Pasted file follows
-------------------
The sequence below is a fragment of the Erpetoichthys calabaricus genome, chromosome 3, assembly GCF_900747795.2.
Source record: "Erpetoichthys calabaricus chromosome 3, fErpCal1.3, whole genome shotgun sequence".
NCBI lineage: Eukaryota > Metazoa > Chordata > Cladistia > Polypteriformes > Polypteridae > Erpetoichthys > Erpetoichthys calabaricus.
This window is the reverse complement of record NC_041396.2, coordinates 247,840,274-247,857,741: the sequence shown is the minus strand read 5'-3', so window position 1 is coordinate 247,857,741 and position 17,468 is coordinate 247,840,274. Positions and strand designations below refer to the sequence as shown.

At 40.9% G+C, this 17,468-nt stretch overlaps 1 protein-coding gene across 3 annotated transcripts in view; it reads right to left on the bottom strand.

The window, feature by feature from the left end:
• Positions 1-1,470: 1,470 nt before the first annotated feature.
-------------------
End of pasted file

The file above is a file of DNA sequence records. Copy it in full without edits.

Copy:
The sequence below is a fragment of the Erpetoichthys calabaricus genome, chromosome 3, assembly GCF_900747795.2.
Source record: "Erpetoichthys calabaricus chromosome 3, fErpCal1.3, whole genome shotgun sequence".
NCBI lineage: Eukaryota > Metazoa > Chordata > Cladistia > Polypteriformes > Polypteridae > Erpetoichthys > Erpetoichthys calabaricus.
This window is the reverse complement of record NC_041396.2, coordinates 247,840,274-247,857,741: the sequence shown is the minus strand read 5'-3', so window position 1 is coordinate 247,857,741 and position 17,468 is coordinate 247,840,274. Positions and strand designations below refer to the sequence as shown.

At 40.9% G+C, this 17,468-nt stretch overlaps 1 protein-coding gene across 3 annotated transcripts in view; it reads right to left on the bottom strand.

The window, feature by feature from the left end:
• Positions 1-1,470: 1,470 nt before the first annotated feature.